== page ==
And I will now hand over to Pierre to walk you through the financial in more details, and I will come back afterwards for further comments. Pierre?

Pierre Bruno Charles Bouchut

Thank you, Pierre-Olivier, and good morning to everyone. The following Slide 5 provides you with a summary of the third quarter income statement.

At EUR 5.3 billion of sales decreased by 0.5% at actual exchange rates due to the weakening of the U.S. dollar, but increased by 2.9% at identical action rates. Organic revenue growth was 3.1%. Our gross margin stood at 24% and decreased by 30 basis points year-over-year at identical exchange rates. This is explained by your 40 basis points investment in sales prices at Delhaize America, both at Food Lion and Hannaford, but also by your increased level of promotion and price investments in Belgium as a result of a more competitive landscape.

In Southeastern Europe, our gross margin increased by 10 basis points. At EUR 176 million our underlying operating profit decreased by 22% at actual exchange rates and by 18.7% at identical exchange rates. This is mainly a consequence of the 6.2 increase of our SG&A at identical exchange rates due to the release of the bonus accruals in the U.S. in Q4 last year -- in Q3 last year for an amount of $43 million as adjusted for the divestiture of Sweetbay, Harveys and Reid's. Therefore, our underlying operating margin amount to 3.3%, down 88 basis points at identical exchange rates compared to last year. When taking into account the EUR 195 million impairment charge relating to Maxi, to which I'll come back later on, but also EUR 47 million of net finance expenses and EUR 12 million of tax expense, we recorded a group share in net loss of EUR 87 million. We were able to generate EUR 142 million of free cash flow in this third quarter.

Slide 6 provides you with a summary of our Q3 year-to-date income statement. Group revenues increased by 0.7% at actual rates and by 2.5% at identical exchange rates to EUR 15.8 billion. Gross margin decreased by 4 basis points at identical rates compared to last year as most of our sales price investments and promotional activities were offset by improved cost of goods, reduced shrink and better results at Bottom Dollar Food.

Our SG&A, as a percentage of sales, was flat at 21.3%. For the full year 2013, we still expect our SG&A, excluding one-off, to be slightly down, as a percentage of sales as compared to last year. We are, however, facing a number of nonrecurring elements, such as severance payments and last quarter -- and last year's Q3 release of bonus accruals, which negatively impact our full year SG&A evolution. Were it not for these nonrecurring elements, Q3 year-to-date SG&A, which stand at 21.2% of sales, posting a 26% -- I'm sorry, a 26 basis point improvement compared to last year. Our underlying operating profit had decreased by 3.1% at actual and by 1.2% at identical exchange rates to EUR 571 million.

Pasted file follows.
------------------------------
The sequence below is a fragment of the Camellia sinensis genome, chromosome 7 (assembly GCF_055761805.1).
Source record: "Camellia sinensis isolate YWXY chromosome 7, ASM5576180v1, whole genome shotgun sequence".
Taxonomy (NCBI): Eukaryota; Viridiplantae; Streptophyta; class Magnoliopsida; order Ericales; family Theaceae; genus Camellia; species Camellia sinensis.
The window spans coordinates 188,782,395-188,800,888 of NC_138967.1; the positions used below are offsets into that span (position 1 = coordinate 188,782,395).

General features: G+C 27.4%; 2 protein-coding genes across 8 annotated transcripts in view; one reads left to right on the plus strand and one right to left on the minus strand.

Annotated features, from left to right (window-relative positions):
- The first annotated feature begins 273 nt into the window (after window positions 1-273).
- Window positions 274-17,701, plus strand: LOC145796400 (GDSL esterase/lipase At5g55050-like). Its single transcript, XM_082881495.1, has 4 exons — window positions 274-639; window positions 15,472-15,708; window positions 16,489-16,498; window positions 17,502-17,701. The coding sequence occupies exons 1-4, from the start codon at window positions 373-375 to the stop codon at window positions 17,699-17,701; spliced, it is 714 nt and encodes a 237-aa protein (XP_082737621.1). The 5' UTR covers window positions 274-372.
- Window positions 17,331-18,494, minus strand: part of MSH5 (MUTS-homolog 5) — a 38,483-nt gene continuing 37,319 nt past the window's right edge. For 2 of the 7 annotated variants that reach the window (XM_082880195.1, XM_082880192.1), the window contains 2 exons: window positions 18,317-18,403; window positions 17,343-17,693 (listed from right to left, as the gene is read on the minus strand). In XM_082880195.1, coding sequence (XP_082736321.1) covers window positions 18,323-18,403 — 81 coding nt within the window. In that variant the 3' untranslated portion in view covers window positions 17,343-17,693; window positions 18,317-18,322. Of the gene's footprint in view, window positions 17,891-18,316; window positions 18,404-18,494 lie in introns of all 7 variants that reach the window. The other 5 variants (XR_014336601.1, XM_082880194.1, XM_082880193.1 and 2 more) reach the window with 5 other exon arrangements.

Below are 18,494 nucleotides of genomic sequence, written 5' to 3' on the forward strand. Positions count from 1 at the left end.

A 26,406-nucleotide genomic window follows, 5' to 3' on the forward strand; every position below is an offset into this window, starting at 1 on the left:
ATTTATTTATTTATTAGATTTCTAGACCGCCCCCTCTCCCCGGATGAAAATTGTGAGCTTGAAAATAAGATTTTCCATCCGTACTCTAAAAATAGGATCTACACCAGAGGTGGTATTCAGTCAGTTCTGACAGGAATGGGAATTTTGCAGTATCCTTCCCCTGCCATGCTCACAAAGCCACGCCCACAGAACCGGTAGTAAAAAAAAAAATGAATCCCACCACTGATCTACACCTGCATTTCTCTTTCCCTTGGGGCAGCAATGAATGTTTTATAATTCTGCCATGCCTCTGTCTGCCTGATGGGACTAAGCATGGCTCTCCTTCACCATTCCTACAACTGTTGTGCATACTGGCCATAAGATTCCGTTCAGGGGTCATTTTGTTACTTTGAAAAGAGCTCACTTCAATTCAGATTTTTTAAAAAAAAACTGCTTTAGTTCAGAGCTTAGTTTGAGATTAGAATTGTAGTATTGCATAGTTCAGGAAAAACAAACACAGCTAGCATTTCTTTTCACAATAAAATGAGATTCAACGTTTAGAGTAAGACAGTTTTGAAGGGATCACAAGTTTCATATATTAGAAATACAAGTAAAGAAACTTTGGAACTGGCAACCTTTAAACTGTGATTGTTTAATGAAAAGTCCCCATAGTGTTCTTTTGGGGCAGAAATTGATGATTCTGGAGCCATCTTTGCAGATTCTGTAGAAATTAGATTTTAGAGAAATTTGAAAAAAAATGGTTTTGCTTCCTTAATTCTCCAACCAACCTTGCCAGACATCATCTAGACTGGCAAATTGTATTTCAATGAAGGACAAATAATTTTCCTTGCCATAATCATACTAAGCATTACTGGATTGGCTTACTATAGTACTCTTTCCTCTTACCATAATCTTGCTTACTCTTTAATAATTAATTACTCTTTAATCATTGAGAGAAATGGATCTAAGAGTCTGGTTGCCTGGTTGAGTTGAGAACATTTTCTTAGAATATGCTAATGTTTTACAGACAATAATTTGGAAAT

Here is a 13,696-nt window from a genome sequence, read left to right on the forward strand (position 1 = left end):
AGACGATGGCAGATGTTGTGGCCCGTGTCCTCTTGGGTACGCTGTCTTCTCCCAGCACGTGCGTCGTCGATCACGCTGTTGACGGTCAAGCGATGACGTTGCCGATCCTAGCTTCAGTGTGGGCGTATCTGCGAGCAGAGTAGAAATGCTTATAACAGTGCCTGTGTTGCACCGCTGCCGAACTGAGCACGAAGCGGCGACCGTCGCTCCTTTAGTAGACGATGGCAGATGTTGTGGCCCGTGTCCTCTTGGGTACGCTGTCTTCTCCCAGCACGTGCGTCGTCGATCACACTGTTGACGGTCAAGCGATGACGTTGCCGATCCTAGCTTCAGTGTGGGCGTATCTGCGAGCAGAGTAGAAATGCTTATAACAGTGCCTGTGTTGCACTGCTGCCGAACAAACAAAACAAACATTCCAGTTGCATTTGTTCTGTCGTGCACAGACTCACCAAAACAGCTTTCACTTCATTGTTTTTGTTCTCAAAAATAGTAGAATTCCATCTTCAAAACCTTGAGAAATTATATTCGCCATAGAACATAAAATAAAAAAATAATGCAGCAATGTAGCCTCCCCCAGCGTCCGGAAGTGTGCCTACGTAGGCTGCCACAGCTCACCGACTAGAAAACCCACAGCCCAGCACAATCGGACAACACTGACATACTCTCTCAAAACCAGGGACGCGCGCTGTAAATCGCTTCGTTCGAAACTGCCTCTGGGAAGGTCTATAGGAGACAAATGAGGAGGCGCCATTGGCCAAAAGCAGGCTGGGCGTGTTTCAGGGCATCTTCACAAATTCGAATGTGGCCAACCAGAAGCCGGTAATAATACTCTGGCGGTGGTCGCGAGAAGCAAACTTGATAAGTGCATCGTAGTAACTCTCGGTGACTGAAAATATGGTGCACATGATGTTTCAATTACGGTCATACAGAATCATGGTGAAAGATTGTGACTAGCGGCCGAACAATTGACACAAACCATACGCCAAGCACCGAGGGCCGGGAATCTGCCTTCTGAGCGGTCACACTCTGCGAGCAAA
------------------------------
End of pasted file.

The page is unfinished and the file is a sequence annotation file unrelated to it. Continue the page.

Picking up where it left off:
The underlying operating margin at the end of the first 9 months was 3.6%, a decrease of 14 basis point compared to last year. When taking into account other operating income and expense, that's also EUR 142 million of net finance expenses, EUR 64 million of tax expenses and EUR 45 million loss from discontinued operation, we recorded a group share in net profit of EUR 78 million. Let's highlight that we posted a strong increase of almost 50% in free cash flow up to EUR 463 million at actual exchange rates.

The following Slide 7 shows the evolution of our EBITDA and underlying EBITDA for the first 9 months of the year. As you can note, at identical exchange rates, our EBITDA has increased by 12.7%, up to EUR 985 million, while our underlying EBITDA is quasi-stable at EUR 1,026,000,000. At actual exchange rates, EBITDA rose by 10.7%, and underlying EBITDA decreased by 2.7%.

The following Slide 8 gives you more insight on the revenue evolution at Delhaize America. In this third quarter, we reported comparable store sales growth of 2.2% with very modest inflation of 0.5% in all stores. Real growth was positive at 1.7% for our 3 U.S. banners combined and was higher than in the second quarter. When taking into account the 40 basis point positive impact from store openings, our organic revenue growth stands at 2.6%. And with a negative 0.4% impact of our store closures, our Q3 revenue growth is 2.2%. On a year-to-date basis, we reported comparable store sales growth of 1.8%. If we add a 10 basis point positive calendar impact and 60 basis point from store openings, organic growth was 2.5%. This translate into a 1.6% overall revenue growth after a 90 basis point negative impact from store closures.